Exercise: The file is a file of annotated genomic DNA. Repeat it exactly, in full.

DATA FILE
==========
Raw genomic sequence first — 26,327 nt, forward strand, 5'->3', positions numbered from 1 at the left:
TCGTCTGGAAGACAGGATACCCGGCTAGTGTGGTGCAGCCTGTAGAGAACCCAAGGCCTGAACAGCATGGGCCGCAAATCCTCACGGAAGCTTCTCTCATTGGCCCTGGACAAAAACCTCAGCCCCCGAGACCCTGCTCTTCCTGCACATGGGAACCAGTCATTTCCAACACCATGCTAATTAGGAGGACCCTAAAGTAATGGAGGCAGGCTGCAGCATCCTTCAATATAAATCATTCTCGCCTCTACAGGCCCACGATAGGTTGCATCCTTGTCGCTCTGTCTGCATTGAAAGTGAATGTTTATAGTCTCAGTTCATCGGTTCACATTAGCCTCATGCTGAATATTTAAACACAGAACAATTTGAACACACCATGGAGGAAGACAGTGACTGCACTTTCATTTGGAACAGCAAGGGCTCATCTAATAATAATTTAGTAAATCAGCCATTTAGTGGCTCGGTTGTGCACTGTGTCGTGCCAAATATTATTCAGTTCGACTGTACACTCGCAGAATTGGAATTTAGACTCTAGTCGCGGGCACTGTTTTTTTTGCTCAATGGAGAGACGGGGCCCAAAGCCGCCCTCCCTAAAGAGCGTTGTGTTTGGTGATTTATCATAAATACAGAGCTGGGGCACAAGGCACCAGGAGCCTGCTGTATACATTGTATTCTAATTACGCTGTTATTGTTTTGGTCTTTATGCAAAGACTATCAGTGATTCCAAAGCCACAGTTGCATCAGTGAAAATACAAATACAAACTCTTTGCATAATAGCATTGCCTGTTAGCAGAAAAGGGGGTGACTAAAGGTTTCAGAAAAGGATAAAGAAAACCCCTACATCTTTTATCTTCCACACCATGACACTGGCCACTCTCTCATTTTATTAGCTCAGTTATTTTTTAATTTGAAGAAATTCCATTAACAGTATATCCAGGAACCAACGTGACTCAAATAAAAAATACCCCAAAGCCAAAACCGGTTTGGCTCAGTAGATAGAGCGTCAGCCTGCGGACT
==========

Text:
Raw genomic sequence first — 26,327 nt, forward strand, 5'->3', positions numbered from 1 at the left:
TCGTCTGGAAGACAGGATACCCGGCTAGTGTGGTGCAGCCTGTAGAGAACCCAAGGCCTGAACAGCATGGGCCGCAAATCCTCACGGAAGCTTCTCTCATTGGCCCTGGACAAAAACCTCAGCCCCCGAGACCCTGCTCTTCCTGCACATGGGAACCAGTCATTTCCAACACCATGCTAATTAGGAGGACCCTAAAGTAATGGAGGCAGGCTGCAGCATCCTTCAATATAAATCATTCTCGCCTCTACAGGCCCACGATAGGTTGCATCCTTGTCGCTCTGTCTGCATTGAAAGTGAATGTTTATAGTCTCAGTTCATCGGTTCACATTAGCCTCATGCTGAATATTTAAACACAGAACAATTTGAACACACCATGGAGGAAGACAGTGACTGCACTTTCATTTGGAACAGCAAGGGCTCATCTAATAATAATTTAGTAAATCAGCCATTTAGTGGCTCGGTTGTGCACTGTGTCGTGCCAAATATTATTCAGTTCGACTGTACACTCGCAGAATTGGAATTTAGACTCTAGTCGCGGGCACTGTTTTTTTTGCTCAATGGAGAGACGGGGCCCAAAGCCGCCCTCCCTAAAGAGCGTTGTGTTTGGTGATTTATCATAAATACAGAGCTGGGGCACAAGGCACCAGGAGCCTGCTGTATACATTGTATTCTAATTACGCTGTTATTGTTTTGGTCTTTATGCAAAGACTATCAGTGATTCCAAAGCCACAGTTGCATCAGTGAAAATACAAATACAAACTCTTTGCATAATAGCATTGCCTGTTAGCAGAAAAGGGGGTGACTAAAGGTTTCAGAAAAGGATAAAGAAAACCCCTACATCTTTTATCTTCCACACCATGACACTGGCCACTCTCTCATTTTATTAGCTCAGTTATTTTTTAATTTGAAGAAATTCCATTAACAGTATATCCAGGAACCAACGTGACTCAAATAAAAAATACCCCAAAGCCAAAACCGGTTTGGCTCAGTAGATAGAGCGTCAGCCTGCGGACT